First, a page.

OK, today I buckle down and make some headway on the preface. I plan on beginning by situating the essays in the context of my work and the field of biblical studies: throughout the twentieth century, biblical scholars have grappled with the hermeneutical problem of how to connect their technical study of the grammar and historical context of the Bible with the ways that the Bible can and should affect the lives of contemporary readers. They have suggested numerous work-arounds and improvements for hermeneutical deliberation, but none seems to have won general assent.
Some people sense no problem with the status quo; they’re content to puzzle over unusual verb forms, odd usages of familiar words, the likelihood or unlikelihood of people raising other people from death. A considerable number of readers, though, express dissatisfaction with an interpretive method that excels at retrospect, but falters when interpreters try to bring the Bible to bear on contemporary life.
In these essays, I propose that readers who want something more than, or something different from what conventional critical scholarship offers may need to rethink some deeply-held presuppositions of twentieth-century biblical analysis. The method — inasmuch as we can appropriately define this array of interpretive moves as a method — performs admirably, but it does not exhaust the work of interpretive reflection, nor does it set the terms on which further reflections may proceed.
Practitioners of contemporary technical scholarship frequently shore up the foundations of their discipline with appeals to particular axioms, axioms whose soundness I have come to doubt. Many scholars adhere to the myth of subsistent meaning, the premise that “meaning” constitutes a characteristic quality that inheres to a text. An exegete’s job, then, requires her to distill that meaning from its raw form in the text to a purer, more manifest form. Scholars often locate responsibility for interpretive conclusions in the text itself, such that they claim, “the text requires this” or “the text permits that, but not the other.” These figures of speech serve admirably when deployed as figures, but when they take on the character of literal ascriptions of agency to inert words, they disfigure our understanding of whence meaning comes and of who stands accountable for interpretive claims. contemporary interpreters tend to treat all interpretive deliberation as a more or less close approximation of verbal communication (hence we speak of “body language,” and suggest that “his expression spoke volumes”). At the same time, biblical scholars tend to operate as though one and only one interpretation rightly, finally, ascertains the [subsistent] meaning that the text expresses. Finally, the adherents of current interpretive conventions warn that if we depart from these axioms — if we allow that no lode of meaning lies embedded in our texts, that we (and not texts) sponsor and permit interpretations, that communication and interpretation constitute phenomena of far greater intricacy than the verbal paradigm allows, and that we may honestly and fairly consider the possibility that a given expression may mean several different things — if we yield on these points, the exquisite architecture of human communication (and especially, of course, of God’s communication with humanity) rapidly declines into inarticulate grunts and brutality.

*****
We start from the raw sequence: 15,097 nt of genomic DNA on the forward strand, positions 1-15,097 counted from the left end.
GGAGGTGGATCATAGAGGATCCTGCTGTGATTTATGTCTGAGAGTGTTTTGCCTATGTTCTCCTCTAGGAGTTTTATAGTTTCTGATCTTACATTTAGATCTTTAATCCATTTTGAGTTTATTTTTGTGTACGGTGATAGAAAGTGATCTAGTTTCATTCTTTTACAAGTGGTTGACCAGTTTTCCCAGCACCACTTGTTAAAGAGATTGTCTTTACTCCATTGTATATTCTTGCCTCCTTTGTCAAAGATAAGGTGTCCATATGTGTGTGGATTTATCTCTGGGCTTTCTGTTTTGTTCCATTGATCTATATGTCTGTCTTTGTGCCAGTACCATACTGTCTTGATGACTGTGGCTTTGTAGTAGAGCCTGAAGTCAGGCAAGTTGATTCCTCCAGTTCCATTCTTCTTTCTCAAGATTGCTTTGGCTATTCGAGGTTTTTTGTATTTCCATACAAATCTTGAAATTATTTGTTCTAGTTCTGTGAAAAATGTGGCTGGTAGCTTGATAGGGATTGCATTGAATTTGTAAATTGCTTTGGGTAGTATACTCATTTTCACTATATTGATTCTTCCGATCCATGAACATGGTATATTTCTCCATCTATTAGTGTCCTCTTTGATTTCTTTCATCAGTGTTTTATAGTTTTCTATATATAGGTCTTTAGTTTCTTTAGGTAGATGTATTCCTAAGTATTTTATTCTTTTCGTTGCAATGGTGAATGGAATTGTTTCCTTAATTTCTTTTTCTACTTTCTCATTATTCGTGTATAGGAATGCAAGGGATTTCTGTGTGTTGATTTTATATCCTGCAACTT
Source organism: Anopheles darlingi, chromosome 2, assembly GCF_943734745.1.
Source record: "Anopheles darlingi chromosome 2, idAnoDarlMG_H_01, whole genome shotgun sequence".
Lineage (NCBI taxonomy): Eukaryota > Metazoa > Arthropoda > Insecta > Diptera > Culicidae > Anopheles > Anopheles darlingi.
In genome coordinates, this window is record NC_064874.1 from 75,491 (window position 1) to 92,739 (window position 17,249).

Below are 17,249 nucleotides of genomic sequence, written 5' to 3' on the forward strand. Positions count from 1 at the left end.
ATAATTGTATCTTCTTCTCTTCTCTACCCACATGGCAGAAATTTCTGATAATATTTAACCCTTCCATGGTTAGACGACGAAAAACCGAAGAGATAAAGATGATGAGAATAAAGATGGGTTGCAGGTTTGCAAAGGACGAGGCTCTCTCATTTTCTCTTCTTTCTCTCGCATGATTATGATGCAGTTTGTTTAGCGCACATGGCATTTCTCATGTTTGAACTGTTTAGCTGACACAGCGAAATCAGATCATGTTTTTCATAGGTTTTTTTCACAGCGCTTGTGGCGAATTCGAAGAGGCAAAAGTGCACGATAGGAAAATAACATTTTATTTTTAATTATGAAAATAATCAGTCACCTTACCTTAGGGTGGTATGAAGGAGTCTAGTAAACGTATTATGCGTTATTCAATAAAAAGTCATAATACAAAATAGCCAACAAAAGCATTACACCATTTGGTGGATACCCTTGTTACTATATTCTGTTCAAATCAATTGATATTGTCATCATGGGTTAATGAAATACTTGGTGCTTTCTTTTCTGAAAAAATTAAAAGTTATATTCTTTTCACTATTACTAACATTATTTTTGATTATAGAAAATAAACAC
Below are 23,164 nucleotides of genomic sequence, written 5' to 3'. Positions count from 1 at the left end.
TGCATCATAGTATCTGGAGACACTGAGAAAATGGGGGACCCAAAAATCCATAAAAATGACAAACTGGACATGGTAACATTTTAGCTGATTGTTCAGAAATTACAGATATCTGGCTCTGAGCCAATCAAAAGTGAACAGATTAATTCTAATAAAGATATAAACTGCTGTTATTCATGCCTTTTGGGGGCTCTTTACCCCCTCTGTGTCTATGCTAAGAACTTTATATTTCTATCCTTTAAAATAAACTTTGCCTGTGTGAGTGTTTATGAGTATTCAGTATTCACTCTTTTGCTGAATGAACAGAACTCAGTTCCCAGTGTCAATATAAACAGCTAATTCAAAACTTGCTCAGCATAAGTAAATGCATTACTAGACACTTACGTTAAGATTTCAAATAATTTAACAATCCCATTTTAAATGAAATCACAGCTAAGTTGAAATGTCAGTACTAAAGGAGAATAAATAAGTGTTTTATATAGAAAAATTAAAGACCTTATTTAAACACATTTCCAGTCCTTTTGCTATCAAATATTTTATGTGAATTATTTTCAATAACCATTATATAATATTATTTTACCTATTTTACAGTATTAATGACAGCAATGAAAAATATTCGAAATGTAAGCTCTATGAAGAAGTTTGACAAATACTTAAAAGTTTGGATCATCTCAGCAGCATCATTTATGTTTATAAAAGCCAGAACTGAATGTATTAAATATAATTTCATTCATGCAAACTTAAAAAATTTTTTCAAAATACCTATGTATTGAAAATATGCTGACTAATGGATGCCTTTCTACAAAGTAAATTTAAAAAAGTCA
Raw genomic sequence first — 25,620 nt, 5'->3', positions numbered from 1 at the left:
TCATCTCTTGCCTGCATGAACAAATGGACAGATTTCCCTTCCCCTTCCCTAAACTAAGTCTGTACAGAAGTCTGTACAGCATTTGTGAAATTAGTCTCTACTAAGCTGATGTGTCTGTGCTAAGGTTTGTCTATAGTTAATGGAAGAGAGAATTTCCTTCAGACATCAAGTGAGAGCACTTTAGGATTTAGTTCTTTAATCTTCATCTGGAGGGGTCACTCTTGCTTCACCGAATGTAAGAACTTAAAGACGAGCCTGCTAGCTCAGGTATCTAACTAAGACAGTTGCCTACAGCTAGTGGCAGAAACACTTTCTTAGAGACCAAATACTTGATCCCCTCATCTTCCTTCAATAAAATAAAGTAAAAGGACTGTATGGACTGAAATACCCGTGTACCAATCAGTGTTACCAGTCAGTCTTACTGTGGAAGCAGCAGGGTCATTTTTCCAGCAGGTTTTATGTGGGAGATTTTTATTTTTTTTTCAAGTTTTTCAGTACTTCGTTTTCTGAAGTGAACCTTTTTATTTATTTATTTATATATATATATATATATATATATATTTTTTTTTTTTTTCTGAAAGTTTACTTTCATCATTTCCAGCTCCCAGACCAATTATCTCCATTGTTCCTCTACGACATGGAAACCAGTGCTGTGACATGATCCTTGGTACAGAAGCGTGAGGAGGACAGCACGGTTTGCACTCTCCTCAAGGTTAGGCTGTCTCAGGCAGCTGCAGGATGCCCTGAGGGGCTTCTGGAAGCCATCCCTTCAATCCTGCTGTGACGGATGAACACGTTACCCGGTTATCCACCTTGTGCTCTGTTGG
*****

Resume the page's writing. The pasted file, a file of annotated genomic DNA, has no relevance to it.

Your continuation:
The rumors of civilization’s demise, of course, would be greatly exaggerated. The essays included here explore the terrain of meaning beyond the boundaries enforced by conventional technical scholars. In various ways, with various points d’appui, the essays work toward establishing the claim that “meaning” pertains to human activity and interaction rather than textual inscription; thus, people devise interpretations for which they (not the objects they interpret) must be held responsible. These essays propose that expression and meaning involve vastly more sorts of gesture than verbal communication, such that adopting verbal communication as the paradigm for analyzing “meaning” constitutes a misleading oversimplification. Just as gestures, appearances, smells, and sounds may engender various indeterminable interpretations, so also verbal expression may issue in more than one meaning. All of this holds true not in some dystopian Looking-Glass World where nothing mean anything and everybody runs roughshod over any weaker communicator, but in the world we inhabit here and now. If anything threatens the well-being of the priase of God and the harmonious social order, it is more ominously the imposition of falsely-constricted meaning onto the demonstrably plurivalent economy of signification that prevails outside the rigidly-enforced domain of monovalence and correctness.
(Whew! That’s enough for one go. Plus, I want to say more about White Guy Theology, maybe later.)